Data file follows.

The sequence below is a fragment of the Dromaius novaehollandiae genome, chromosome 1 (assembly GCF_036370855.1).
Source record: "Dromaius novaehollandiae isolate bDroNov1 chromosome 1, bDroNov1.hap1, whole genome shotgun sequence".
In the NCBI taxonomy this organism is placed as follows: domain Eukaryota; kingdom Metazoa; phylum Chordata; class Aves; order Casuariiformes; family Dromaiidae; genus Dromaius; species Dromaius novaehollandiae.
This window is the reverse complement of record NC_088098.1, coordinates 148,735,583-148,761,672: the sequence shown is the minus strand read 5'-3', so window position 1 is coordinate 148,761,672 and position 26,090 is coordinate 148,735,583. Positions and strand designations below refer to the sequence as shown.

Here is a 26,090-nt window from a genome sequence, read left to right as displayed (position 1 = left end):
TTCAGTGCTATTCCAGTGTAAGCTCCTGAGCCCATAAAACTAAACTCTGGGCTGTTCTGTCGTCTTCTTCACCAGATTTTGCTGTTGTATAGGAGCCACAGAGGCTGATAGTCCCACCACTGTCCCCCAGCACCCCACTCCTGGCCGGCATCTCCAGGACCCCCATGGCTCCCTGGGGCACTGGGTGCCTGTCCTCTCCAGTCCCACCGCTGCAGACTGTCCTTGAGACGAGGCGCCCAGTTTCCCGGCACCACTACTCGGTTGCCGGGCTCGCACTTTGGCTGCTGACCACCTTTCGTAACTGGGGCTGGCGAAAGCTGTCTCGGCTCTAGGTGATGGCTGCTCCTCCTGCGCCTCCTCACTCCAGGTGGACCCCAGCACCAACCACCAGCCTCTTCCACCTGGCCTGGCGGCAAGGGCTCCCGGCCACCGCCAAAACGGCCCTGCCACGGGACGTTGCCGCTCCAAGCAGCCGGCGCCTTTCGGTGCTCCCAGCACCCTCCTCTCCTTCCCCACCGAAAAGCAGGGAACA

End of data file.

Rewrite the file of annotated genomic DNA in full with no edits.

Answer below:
The sequence below is a fragment of the Dromaius novaehollandiae genome, chromosome 1 (assembly GCF_036370855.1).
Source record: "Dromaius novaehollandiae isolate bDroNov1 chromosome 1, bDroNov1.hap1, whole genome shotgun sequence".
In the NCBI taxonomy this organism is placed as follows: domain Eukaryota; kingdom Metazoa; phylum Chordata; class Aves; order Casuariiformes; family Dromaiidae; genus Dromaius; species Dromaius novaehollandiae.
This window is the reverse complement of record NC_088098.1, coordinates 148,735,583-148,761,672: the sequence shown is the minus strand read 5'-3', so window position 1 is coordinate 148,761,672 and position 26,090 is coordinate 148,735,583. Positions and strand designations below refer to the sequence as shown.

Here is a 26,090-nt window from a genome sequence, read left to right as displayed (position 1 = left end):
TTCAGTGCTATTCCAGTGTAAGCTCCTGAGCCCATAAAACTAAACTCTGGGCTGTTCTGTCGTCTTCTTCACCAGATTTTGCTGTTGTATAGGAGCCACAGAGGCTGATAGTCCCACCACTGTCCCCCAGCACCCCACTCCTGGCCGGCATCTCCAGGACCCCCATGGCTCCCTGGGGCACTGGGTGCCTGTCCTCTCCAGTCCCACCGCTGCAGACTGTCCTTGAGACGAGGCGCCCAGTTTCCCGGCACCACTACTCGGTTGCCGGGCTCGCACTTTGGCTGCTGACCACCTTTCGTAACTGGGGCTGGCGAAAGCTGTCTCGGCTCTAGGTGATGGCTGCTCCTCCTGCGCCTCCTCACTCCAGGTGGACCCCAGCACCAACCACCAGCCTCTTCCACCTGGCCTGGCGGCAAGGGCTCCCGGCCACCGCCAAAACGGCCCTGCCACGGGACGTTGCCGCTCCAAGCAGCCGGCGCCTTTCGGTGCTCCCAGCACCCTCCTCTCCTTCCCCACCGAAAAGCAGGGAACA